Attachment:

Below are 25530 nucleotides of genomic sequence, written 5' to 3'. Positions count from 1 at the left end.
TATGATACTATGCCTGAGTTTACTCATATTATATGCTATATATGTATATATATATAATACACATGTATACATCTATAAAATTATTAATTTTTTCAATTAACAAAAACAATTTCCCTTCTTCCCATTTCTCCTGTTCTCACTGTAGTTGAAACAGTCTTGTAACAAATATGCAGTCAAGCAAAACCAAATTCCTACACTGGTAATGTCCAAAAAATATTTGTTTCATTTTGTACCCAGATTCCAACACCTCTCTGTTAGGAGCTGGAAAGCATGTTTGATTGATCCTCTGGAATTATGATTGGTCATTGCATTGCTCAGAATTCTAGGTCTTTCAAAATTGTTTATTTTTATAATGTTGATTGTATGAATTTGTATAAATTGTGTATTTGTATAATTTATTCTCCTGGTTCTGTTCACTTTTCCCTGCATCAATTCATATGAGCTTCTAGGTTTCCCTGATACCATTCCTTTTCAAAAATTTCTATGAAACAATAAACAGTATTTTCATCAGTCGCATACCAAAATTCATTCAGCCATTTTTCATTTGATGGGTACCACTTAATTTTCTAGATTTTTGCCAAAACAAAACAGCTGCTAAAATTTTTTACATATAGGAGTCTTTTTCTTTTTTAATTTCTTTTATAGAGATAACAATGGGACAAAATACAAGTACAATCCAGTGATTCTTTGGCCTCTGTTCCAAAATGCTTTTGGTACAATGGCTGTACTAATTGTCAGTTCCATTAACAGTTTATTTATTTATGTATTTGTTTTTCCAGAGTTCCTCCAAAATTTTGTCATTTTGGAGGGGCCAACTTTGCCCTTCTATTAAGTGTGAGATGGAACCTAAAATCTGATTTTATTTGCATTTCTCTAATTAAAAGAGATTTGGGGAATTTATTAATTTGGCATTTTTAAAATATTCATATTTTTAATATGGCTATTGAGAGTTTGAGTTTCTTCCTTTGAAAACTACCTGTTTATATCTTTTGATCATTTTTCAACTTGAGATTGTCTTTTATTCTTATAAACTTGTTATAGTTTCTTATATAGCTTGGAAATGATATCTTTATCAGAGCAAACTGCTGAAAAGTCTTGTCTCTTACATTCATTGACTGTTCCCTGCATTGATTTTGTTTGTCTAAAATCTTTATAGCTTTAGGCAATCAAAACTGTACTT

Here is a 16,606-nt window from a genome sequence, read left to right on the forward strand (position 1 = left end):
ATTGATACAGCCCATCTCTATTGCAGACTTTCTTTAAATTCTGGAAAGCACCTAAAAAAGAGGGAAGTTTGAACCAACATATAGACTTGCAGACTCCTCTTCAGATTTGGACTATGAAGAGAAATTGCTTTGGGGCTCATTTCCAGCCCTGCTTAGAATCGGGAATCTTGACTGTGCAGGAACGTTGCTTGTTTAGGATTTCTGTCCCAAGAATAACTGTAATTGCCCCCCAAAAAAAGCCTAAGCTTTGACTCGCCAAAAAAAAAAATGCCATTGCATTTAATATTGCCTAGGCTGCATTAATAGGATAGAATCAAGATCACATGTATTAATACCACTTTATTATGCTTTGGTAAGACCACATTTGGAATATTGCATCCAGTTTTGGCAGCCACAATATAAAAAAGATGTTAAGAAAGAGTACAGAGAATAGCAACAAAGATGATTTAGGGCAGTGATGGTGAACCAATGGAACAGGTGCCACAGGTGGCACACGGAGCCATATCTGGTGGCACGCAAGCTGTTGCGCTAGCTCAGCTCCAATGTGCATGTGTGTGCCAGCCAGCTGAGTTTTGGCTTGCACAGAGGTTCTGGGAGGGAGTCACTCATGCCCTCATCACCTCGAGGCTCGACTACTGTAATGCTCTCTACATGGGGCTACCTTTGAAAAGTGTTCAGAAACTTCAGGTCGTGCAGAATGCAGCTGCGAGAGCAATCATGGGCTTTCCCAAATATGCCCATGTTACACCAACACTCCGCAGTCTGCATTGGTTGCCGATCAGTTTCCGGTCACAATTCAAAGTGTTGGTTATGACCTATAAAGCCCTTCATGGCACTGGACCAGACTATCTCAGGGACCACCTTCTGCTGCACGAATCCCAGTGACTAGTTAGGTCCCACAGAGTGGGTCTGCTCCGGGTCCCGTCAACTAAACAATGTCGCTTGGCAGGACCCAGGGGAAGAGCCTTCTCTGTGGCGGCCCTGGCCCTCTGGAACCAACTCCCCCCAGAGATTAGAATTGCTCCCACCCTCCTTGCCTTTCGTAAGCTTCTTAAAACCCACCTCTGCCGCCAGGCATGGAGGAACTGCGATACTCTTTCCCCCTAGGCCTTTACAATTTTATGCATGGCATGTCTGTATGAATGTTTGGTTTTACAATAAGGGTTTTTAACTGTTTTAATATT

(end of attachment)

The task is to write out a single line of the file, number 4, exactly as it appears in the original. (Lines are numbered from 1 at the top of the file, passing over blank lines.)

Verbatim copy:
ATTGATACAGCCCATCTCTATTGCAGACTTTCTTTAAATTCTGGAAAGCACCTAAAAAAGAGGGAAGTTTGAACCAACATATAGACTTGCAGACTCCTCTTCAGATTTGGACTATGAAGAGAAATTGCTTTGGGGCTCATTTCCAGCCCTGCTTAGAATCGGGAATCTTGACTGTGCAGGAACGTTGCTTGTTTAGGATTTCTGTCCCAAGAATAACTGTAATTGCCCCCCAAAAAAAGCCTAAGCTTTGACTCGCCAAAAAAAAAAATGCCATTGCATTTAATATTGCCTAGGCTGCATTAATAGGATAGAATCAAGATCACATGTATTAATACCACTTTATTATGCTTTGGTAAGACCACATTTGGAATATTGCATCCAGTTTTGGCAGCCACAATATAAAAAAGATGTTAAGAAAGAGTACAGAGAATAGCAACAAAGATGATTTAGGGCAGTGATGGTGAACCAATGGAACAGGTGCCACAGGTGGCACACGGAGCCATATCTGGTGGCACGCAAGCTGTTGCGCTAGCTCAGCTCCAATGTGCATGTGTGTGCCAGCCAGCTGAGTTTTGGCTTGCACAGAGGTTCTGGGAGGGAGTCACTCATGCCCTCATCACCTCGAGGCTCGACTACTGTAATGCTCTCTACATGGGGCTACCTTTGAAAAGTGTTCAGAAACTTCAGGTCGTGCAGAATGCAGCTGCGAGAGCAATCATGGGCTTTCCCAAATATGCCCATGTTACACCAACACTCCGCAGTCTGCATTGGTTGCCGATCAGTTTCCGGTCACAATTCAAAGTGTTGGTTATGACCTATAAAGCCCTTCATGGCACTGGACCAGACTATCTCAGGGACCACCTTCTGCTGCACGAATCCCAGTGACTAGTTAGGTCCCACAGAGTGGGTCTGCTCCGGGTCCCGTCAACTAAACAATGTCGCTTGGCAGGACCCAGGGGAAGAGCCTTCTCTGTGGCGGCCCTGGCCCTCTGGAACCAACTCCCCCCAGAGATTAGAATTGCTCCCACCCTCCTTGCCTTTCGTAAGCTTCTTAAAACCCACCTCTGCCGCCAGGCATGGAGGAACTGCGATACTCTTTCCCCCTAGGCCTTTACAATTTTATGCATGGCATGTCTGTATGAATGTTTGGTTTTACAATAAGGGTTTTTAACTGTTTTAATATT